WHY YOU GET HURT:
If you meet someone at a dinner party, there's a short list of topics you can discuss without getting into too much trouble. Where are they from? What do they do? Do they have children? How do they know the hosts? I'm lucky in that when I meet people, and they find out that I run a fitness company, an additional set of topics opens up. What's their current condition? What are their fitness goals? Do they have any injuries? It's this last question that people really latch on to.
It turns out that people love to tell their stories about how they got banged up. They'll stand and show me what action makes the injury hurt. They'll show me scars. They'll go over their surgeries in detail. I've even had several people pull up their x-rays on their phones!
I'm not complaining. I'm an enthusiastic injury-story collector. I'm always interested in how the human body can be damaged and patched up. Every story gives me a new set of data points to understand how to better care for these messy bags of bones and muscle we live in.
Over the course of thousands of stories, I've seen a trend appear: Skiing.
Skiing seems to be responsible for about half the injuries I hear about. At the top of that list are the classic ACL or MCL tears. This is when the femur and tibia end up going in different directions with a lot of force, as when you're turning on a ski slope. The small ligaments connecting these two large bones can't withstand the strain and tear or snap completely. In the blink of an eye you go from a downhill hero to a hobbling mess with months of surgeries and recovery in front of you. And even when you're back on your feet, most people say that the knee never feels quite the same again. This is by far the most common injury people share with me. But skiing breaks a lot more than ligaments. I've met people with meniscus tears, dislocated shoulders, stress fractures, and an endless parade of broken collarbones. What is it about skiing that's so hard on the body? Is it a particularly dangerous sport that you should avoid?
Before we answer that question let's look at the other half of injuries I hear about. Here's a sample (all true stories!)
"I started playing basketball again last year. I went up for a jumpshot, and when I came down my ankle just rolled over. I can't put a lot of pressure on it anymore."
"I ran a couple of marathons in my forties. I really enjoyed it but I blew out my knees so now it's just the elliptical for me."
"I was moving the refrigerator and felt a stabbing pain in my lumbar. Herniated my L4-L5 disc."
"I was at the gym and did this new type of lift that I saw in a magazine. I felt my lower back just give out on me and it still bothers me to this day."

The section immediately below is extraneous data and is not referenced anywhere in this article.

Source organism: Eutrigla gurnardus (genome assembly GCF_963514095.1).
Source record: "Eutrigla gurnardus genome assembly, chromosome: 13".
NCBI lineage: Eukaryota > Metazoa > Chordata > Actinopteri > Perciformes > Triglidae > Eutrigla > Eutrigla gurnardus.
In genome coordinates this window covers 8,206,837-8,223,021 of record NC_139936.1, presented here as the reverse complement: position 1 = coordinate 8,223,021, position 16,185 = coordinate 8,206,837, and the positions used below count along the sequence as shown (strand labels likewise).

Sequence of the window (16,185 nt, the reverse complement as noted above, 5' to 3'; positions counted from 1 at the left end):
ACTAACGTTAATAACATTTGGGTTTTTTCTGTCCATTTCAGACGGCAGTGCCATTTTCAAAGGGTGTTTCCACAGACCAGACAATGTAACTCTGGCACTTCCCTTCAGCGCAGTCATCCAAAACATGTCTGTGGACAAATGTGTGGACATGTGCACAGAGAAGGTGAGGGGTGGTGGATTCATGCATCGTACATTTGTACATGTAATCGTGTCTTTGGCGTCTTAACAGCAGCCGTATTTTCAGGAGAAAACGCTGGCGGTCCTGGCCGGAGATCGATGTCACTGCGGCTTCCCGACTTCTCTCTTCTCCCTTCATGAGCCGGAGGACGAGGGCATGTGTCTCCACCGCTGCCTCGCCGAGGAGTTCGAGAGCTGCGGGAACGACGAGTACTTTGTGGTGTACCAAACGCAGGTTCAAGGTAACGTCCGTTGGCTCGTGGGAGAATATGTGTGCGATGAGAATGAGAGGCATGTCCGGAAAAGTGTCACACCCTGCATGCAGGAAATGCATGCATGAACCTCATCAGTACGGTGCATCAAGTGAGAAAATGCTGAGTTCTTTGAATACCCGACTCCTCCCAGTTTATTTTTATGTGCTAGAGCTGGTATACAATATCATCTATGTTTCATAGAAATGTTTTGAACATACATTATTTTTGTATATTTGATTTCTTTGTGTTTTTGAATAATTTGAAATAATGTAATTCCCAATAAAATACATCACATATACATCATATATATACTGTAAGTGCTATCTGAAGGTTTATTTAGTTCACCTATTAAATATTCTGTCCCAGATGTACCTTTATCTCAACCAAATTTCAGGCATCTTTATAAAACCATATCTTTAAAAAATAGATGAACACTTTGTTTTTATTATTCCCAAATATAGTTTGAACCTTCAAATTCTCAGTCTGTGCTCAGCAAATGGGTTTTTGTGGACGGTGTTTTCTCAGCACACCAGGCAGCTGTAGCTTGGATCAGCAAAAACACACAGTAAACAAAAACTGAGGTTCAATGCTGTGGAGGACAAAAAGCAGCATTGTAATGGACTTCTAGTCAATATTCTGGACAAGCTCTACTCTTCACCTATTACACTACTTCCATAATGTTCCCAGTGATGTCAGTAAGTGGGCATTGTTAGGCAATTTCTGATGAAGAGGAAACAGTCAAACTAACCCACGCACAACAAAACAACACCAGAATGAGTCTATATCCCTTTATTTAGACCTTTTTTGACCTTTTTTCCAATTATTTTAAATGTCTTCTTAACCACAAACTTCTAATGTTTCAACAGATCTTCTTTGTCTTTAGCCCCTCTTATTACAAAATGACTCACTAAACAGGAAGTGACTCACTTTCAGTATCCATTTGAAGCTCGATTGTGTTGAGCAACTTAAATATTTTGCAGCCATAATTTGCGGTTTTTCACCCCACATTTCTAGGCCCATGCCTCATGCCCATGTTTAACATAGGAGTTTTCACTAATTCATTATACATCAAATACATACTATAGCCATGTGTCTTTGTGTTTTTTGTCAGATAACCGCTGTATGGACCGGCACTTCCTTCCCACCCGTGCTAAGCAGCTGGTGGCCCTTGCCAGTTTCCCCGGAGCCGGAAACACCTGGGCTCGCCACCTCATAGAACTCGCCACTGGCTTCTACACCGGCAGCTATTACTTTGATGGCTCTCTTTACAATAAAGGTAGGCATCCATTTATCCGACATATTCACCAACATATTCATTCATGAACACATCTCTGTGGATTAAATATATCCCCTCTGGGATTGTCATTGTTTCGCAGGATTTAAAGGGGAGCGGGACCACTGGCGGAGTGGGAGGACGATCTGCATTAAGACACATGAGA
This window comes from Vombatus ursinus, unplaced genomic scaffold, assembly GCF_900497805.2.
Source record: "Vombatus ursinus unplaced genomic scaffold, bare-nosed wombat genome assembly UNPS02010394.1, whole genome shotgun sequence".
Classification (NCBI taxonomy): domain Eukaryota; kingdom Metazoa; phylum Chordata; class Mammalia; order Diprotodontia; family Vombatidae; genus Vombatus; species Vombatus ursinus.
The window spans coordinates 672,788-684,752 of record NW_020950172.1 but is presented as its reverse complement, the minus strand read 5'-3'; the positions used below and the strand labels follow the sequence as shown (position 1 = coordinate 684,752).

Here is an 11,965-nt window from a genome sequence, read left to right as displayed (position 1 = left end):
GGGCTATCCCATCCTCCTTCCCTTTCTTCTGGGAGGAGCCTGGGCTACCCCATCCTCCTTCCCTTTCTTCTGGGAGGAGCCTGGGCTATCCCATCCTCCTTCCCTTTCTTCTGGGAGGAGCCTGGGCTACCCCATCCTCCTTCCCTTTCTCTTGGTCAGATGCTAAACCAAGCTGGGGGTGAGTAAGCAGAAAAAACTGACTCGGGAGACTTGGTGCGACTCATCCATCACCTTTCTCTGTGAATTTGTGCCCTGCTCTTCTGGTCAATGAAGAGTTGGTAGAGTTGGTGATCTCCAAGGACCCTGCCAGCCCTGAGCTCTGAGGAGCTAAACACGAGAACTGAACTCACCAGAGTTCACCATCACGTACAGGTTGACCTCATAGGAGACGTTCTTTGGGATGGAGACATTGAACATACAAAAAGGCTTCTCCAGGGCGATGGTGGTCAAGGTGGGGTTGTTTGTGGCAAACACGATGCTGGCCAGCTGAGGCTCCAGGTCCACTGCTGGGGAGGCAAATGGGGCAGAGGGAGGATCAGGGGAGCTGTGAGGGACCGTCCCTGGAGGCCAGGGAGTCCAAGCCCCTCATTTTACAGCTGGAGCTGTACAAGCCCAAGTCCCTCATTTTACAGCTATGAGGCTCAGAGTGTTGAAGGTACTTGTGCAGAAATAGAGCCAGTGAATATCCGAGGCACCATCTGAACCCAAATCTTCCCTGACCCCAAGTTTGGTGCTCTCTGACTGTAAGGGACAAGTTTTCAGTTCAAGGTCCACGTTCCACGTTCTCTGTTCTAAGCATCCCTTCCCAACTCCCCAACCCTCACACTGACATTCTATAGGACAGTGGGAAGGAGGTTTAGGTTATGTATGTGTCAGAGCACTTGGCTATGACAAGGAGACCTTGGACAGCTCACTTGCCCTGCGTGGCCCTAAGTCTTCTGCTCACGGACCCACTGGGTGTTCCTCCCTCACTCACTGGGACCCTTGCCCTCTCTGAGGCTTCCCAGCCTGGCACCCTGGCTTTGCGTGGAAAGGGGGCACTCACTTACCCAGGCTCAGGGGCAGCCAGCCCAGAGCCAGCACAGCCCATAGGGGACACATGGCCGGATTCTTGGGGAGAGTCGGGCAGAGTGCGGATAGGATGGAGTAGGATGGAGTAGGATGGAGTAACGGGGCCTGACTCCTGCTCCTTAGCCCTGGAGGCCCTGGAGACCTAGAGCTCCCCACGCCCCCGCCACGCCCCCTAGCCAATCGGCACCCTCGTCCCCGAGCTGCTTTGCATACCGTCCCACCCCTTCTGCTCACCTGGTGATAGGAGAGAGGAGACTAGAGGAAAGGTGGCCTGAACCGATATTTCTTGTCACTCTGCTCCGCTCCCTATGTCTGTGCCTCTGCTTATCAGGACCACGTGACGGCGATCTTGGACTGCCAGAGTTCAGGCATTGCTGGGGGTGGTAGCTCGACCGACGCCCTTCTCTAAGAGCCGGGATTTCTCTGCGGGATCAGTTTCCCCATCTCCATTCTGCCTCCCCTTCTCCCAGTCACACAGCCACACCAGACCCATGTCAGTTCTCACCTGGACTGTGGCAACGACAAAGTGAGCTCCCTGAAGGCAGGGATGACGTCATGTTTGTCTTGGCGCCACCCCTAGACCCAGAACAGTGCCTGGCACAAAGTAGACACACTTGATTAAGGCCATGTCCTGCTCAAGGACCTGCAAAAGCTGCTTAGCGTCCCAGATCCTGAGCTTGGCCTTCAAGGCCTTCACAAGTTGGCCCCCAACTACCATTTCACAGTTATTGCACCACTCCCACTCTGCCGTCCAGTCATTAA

"I was in yoga class and we were doing variations from full Pigeon Pose. I really went for it and ended up with a torn groin muscle."
"It was Thanksgiving and we were playing football in the backyard. I felt a weird crackling in my shoulder. Turned out to be a broken rotator cuff."
"I went for a big run to the top of the mountain on our last vacation. My shins have bothered me ever since."
Can you see the common thread between all these stories? The culprit behind these injuries isn't basketball, or running, or weight-lifting, it's novelty. In each case the person was injured doing something that was outside of their usual pattern of physical movement.
The body is in a constant feedback loop. You ask it to do a task, it does the task the best it can, and if the task puts it under strain it mobilizes new neurological pathways and builds additional lines of muscle to prepare for the next time you do that task.
There's no better example than spending a few years carrying your kid around. I remember when my daughter was a newborn and weighed just about 4kg (9lbs), my arms and shoulders would absolutely burn as I rocked her to sleep. Now she's around 16kg (35lbs) and I can lift and carry her for long periods without feeling any muscle burn at all. What happened to my body in the intervening years?
The first thing that changed is that my system got better at carrying a kid-sized load. With each repetition of the task, my brain and body got more organized for the job at hand. The first time I awkwardly held my daughter, I was probably overusing my biceps and deltoids, and underutilizing my traps and lats. After a few years of the same task, my brain had learned to spread the load much more efficiently. I "got smarter" at carrying the kid.
The second thing is that my body created new muscle to aid me in this strange new activity. As any parent can tell you, the first few years you have a kid you see impressive gains in muscle tone on your shoulders and arms. Not only was this new muscle, it was weighted towards endurance tasks (holding a load for several minutes) vs. explosiveness (throwing a punch).
The result is that over the course of a few years I was able to quadruple the amount of weight I could comfortably hold. And it happened in a smooth curve, because my daughter grew at a slow and steady pace that my body and brain could keep up with.
Contrast this with the types of activities that people get hurt doing. Most injuries occur when someone makes a sudden jump in their activity level; for example, getting out on the basketball court after a long absence.